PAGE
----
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mako_123

Guidance for Game Programming .

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Hi Guys I am new to this forum as well as the world of Game Programming so i need your advice . First of all i am good at c++ . Now i am interested in learning DirectX and openGL . CAn you suggest some good beginner books . I tried " Intro to 3d game programming with directx 9 " by Frank Luna but was unable to understand the codes properly . My questions are 1) Which language is primarily used by comapny's c , c++ or c# . 2) IS knowledge of Windows Programming reqd before doing DirectX 3) Is Data Structures also important with respect to game programming . Madhur Kapoor

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Hi! Directx is made for C++ and OpenGl for C(but of course you can encapsulate the OpenGl functions). You should have a look at nehe.gamedev.net (for OpenGl programming), read some tutorials and compare it with your DirectX book. You will probably understand them much easier. You should not learn both APIs, thats not necessary.
I think that Windows programming is not necessary, as long as you don't want make difficult check boxes or combo boxes where you can choose your graphics card and such stuff. You will find a lot of "copy and paste" code to generate a standard fullscreen window.
Data structures are important when you want to write a loader for 3D objects and levels.

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OpenGL for C and DirectX for C++? I don't think so... where'd you got that from? Anyway, the main difference is the OS they run on: DirectX is Windows-specific, OpenGL is multi-platformed.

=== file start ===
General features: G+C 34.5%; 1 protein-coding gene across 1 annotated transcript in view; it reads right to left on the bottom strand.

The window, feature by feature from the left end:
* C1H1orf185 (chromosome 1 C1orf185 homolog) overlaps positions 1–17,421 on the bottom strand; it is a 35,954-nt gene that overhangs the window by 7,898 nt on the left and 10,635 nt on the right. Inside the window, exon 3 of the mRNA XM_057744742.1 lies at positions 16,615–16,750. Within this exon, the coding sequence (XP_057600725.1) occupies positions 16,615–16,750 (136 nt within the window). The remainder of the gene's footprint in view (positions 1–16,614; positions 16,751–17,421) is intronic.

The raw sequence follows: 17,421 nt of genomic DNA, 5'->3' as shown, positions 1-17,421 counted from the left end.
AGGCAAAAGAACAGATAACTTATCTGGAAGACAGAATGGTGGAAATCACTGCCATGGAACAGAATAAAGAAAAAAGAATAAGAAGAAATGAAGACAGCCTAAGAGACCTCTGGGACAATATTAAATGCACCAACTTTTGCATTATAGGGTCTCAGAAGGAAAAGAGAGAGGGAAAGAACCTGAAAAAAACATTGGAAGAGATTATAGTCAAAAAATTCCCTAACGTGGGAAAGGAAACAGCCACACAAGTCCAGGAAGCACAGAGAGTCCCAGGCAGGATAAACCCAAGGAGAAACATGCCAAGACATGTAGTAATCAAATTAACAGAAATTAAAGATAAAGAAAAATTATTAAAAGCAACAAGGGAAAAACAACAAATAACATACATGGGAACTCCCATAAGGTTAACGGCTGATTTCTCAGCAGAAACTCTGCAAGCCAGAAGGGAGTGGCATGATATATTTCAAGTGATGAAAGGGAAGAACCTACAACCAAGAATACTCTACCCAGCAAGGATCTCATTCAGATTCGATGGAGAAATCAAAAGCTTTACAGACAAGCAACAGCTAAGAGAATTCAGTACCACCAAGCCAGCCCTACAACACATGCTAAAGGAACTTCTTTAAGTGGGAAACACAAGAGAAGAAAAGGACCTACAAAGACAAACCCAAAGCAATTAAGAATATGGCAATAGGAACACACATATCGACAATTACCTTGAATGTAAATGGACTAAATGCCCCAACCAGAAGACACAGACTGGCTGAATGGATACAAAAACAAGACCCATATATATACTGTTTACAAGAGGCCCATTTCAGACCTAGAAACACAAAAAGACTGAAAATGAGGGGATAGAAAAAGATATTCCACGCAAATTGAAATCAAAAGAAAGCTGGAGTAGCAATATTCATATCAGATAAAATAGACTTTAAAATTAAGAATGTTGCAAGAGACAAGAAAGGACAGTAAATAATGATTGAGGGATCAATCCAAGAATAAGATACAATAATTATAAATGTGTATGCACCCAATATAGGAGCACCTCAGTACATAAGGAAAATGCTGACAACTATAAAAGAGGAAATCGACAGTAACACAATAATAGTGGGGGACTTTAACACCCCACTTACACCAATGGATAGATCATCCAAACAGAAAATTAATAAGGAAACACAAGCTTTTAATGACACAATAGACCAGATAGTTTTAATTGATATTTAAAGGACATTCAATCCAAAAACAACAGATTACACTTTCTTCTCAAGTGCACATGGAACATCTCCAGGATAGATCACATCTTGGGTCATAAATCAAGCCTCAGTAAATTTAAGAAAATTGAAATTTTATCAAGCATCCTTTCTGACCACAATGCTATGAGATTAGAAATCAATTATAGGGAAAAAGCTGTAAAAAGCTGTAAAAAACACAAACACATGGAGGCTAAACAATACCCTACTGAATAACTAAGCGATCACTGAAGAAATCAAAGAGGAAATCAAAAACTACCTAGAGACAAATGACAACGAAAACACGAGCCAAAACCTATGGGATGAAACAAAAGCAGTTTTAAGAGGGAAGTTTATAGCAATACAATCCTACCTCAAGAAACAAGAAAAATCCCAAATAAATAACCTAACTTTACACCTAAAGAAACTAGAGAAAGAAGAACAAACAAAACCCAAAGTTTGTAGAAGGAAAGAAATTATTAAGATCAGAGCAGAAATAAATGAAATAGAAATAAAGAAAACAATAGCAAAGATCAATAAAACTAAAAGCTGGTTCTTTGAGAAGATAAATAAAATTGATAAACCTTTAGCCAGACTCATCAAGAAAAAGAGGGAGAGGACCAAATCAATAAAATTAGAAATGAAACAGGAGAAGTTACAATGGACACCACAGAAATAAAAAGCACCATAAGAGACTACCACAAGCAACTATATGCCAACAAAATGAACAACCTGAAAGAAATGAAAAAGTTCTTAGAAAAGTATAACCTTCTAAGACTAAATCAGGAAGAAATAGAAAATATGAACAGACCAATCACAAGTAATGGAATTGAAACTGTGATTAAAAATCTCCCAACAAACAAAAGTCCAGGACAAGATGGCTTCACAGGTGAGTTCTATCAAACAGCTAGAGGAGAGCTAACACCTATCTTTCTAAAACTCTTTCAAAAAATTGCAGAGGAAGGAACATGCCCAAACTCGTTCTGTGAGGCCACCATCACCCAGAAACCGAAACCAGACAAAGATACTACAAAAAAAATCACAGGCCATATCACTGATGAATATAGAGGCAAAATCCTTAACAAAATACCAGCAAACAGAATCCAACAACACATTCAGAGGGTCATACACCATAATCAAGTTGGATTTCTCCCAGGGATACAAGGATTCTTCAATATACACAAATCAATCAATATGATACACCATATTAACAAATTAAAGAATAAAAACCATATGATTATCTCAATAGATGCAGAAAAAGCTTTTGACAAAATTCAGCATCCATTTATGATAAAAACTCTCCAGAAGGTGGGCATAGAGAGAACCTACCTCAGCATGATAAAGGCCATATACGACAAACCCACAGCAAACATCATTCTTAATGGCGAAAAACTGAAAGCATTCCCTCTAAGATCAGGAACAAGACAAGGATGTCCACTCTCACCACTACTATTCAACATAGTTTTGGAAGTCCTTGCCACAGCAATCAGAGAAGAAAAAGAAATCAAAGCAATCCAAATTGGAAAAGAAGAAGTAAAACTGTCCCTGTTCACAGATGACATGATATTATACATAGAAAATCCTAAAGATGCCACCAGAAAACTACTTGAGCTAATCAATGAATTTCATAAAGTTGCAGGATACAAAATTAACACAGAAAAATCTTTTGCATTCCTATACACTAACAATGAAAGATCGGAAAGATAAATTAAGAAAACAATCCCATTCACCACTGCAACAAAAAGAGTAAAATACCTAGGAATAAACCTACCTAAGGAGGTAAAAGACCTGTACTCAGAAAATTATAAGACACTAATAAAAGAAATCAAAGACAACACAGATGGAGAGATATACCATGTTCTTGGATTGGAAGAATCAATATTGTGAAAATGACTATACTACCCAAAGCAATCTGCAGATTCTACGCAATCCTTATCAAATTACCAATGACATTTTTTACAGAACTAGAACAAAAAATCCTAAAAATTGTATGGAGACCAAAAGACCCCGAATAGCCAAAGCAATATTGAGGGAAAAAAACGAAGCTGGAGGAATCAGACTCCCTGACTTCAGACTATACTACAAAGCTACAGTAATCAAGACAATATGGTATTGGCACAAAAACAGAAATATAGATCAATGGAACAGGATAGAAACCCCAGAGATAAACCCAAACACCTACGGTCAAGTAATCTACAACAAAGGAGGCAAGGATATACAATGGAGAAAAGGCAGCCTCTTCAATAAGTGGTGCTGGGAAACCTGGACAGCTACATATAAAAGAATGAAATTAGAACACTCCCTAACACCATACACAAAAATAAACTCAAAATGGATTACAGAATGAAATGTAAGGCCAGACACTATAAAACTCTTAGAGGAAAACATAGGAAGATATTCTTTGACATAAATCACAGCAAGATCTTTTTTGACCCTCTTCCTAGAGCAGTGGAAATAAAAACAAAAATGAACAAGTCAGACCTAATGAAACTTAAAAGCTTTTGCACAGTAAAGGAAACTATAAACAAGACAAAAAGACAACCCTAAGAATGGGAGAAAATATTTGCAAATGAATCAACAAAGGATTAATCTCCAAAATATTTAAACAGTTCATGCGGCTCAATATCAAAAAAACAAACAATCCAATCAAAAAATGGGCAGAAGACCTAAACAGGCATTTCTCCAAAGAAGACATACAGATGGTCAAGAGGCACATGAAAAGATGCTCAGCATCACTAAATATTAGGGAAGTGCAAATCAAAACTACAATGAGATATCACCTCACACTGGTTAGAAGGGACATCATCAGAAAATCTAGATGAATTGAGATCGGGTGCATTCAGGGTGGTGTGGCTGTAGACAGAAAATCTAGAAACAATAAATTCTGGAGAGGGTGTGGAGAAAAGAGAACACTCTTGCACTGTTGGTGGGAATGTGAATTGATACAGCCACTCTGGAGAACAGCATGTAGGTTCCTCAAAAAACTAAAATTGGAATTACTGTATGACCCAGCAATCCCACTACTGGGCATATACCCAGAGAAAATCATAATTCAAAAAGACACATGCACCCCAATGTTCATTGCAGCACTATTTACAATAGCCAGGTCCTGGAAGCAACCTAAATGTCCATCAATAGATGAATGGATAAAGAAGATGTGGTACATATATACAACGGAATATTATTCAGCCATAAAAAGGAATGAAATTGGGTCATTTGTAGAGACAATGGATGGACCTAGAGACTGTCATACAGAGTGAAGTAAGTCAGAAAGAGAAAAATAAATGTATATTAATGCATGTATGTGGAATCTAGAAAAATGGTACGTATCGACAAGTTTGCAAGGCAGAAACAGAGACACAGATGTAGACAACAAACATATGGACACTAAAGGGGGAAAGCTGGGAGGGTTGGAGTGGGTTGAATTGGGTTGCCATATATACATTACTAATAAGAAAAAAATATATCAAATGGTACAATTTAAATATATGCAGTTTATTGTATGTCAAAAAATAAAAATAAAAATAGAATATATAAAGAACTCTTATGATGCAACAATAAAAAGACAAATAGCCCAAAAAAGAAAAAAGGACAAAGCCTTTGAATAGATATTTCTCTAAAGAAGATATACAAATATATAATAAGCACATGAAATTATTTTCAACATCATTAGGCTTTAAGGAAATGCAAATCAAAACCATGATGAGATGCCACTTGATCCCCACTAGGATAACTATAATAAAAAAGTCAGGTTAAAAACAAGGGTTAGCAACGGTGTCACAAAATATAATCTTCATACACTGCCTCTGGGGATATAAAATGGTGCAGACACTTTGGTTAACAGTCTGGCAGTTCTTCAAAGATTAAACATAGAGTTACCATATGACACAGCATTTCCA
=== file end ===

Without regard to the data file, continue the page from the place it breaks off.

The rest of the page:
Anyway, I found being familiar with at least some basics of the Windows API helpfull, although mostly only during the set-up phase, like window creation and such. I found theForger's WIN32 API tutorials a good help - combined with NeHe and other OpenGL tutorials, it was more than sufficient to get OpenGL and later, DirectDraw, up and running.

And yes, it's a good thing to know about data structures. Many games are pretty data-intensive and they require a certain performance, so choosing efficient structures is definitely a good idea.

As for what language is currently most popular, I don't think it really matters. Probably C++, but where I work, it's mostly Java at the moment, and for our next project, a mix between C, C++ and some specific API I've never even heard of before. It's much more important to understand the underlying idea's, and to be able to adapt to another environment.

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